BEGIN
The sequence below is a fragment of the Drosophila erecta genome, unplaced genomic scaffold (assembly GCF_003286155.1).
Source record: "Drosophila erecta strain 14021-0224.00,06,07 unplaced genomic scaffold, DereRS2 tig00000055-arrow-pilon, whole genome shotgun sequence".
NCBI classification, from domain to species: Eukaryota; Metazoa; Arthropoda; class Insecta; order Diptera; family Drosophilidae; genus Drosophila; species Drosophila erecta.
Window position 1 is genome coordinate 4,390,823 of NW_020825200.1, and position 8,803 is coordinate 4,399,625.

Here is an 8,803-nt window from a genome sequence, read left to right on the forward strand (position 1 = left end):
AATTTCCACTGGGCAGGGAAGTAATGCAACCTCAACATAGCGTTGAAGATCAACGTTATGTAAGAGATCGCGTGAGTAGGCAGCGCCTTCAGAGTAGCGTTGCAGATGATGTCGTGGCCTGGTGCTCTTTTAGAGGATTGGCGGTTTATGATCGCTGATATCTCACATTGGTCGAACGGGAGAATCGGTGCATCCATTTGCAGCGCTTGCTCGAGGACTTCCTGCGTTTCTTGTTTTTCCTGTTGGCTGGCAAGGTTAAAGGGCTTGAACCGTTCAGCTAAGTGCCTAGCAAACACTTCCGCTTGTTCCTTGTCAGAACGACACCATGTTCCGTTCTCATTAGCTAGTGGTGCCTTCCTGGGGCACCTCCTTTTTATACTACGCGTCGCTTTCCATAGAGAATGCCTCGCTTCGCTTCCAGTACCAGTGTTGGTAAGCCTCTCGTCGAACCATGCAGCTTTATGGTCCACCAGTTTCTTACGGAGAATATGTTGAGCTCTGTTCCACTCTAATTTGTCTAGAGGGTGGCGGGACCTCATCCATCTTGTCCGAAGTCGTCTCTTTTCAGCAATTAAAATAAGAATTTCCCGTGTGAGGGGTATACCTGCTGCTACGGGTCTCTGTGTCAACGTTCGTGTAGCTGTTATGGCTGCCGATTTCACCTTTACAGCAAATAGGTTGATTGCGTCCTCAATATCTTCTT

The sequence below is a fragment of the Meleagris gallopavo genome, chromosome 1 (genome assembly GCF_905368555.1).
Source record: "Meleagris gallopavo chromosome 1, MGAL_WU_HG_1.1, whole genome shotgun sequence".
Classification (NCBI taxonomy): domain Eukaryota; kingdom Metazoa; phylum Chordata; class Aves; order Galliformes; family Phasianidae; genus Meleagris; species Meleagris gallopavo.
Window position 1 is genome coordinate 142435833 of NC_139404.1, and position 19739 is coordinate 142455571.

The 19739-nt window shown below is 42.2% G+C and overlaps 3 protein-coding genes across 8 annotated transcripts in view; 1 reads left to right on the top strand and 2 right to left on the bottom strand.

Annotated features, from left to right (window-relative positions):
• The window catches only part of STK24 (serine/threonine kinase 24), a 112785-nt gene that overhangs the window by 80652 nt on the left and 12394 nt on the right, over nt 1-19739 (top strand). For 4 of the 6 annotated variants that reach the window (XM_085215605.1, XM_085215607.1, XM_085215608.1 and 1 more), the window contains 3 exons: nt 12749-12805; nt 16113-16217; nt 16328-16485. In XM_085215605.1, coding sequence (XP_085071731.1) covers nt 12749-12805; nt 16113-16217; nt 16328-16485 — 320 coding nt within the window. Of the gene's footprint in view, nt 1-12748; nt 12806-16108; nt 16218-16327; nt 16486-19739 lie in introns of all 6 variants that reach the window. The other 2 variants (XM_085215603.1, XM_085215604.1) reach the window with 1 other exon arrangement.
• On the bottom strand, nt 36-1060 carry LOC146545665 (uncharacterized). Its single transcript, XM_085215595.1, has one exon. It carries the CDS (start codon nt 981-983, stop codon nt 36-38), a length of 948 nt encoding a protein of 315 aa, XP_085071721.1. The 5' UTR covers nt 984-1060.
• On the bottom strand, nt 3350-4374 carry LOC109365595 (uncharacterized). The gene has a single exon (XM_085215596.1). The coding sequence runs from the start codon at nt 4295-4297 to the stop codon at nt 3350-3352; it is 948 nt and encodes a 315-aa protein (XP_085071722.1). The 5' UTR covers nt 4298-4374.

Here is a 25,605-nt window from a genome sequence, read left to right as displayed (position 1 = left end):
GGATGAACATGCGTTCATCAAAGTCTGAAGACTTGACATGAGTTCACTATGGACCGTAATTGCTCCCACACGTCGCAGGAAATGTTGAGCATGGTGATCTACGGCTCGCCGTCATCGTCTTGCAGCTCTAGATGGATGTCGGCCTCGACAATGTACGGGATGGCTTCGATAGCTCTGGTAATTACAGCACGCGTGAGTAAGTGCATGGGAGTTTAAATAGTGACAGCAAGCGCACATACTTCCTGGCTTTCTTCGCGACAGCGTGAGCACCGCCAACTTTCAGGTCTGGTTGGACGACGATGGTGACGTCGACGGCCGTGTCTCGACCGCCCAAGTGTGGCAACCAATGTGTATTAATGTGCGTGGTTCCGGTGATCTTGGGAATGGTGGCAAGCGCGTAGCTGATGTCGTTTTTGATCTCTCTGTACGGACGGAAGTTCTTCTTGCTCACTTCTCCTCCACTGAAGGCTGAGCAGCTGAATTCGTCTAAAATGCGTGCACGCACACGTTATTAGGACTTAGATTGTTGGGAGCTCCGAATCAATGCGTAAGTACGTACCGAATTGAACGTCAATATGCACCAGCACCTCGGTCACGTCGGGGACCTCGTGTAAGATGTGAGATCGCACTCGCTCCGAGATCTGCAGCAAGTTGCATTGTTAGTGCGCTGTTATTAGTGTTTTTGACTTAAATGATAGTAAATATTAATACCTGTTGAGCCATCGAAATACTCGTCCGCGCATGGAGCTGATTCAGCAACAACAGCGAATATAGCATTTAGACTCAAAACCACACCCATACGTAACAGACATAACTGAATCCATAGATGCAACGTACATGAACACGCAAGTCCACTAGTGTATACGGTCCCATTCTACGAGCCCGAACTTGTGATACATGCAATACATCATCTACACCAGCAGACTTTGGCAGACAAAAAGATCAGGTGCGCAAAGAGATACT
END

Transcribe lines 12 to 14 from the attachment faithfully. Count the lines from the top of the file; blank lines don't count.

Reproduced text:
Annotated features, from left to right (window-relative positions):
• The window catches only part of STK24 (serine/threonine kinase 24), a 112785-nt gene that overhangs the window by 80652 nt on the left and 12394 nt on the right, over nt 1-19739 (top strand). For 4 of the 6 annotated variants that reach the window (XM_085215605.1, XM_085215607.1, XM_085215608.1 and 1 more), the window contains 3 exons: nt 12749-12805; nt 16113-16217; nt 16328-16485. In XM_085215605.1, coding sequence (XP_085071731.1) covers nt 12749-12805; nt 16113-16217; nt 16328-16485 — 320 coding nt within the window. Of the gene's footprint in view, nt 1-12748; nt 12806-16108; nt 16218-16327; nt 16486-19739 lie in introns of all 6 variants that reach the window. The other 2 variants (XM_085215603.1, XM_085215604.1) reach the window with 1 other exon arrangement.
• On the bottom strand, nt 36-1060 carry LOC146545665 (uncharacterized). Its single transcript, XM_085215595.1, has one exon. It carries the CDS (start codon nt 981-983, stop codon nt 36-38), a length of 948 nt encoding a protein of 315 aa, XP_085071721.1. The 5' UTR covers nt 984-1060.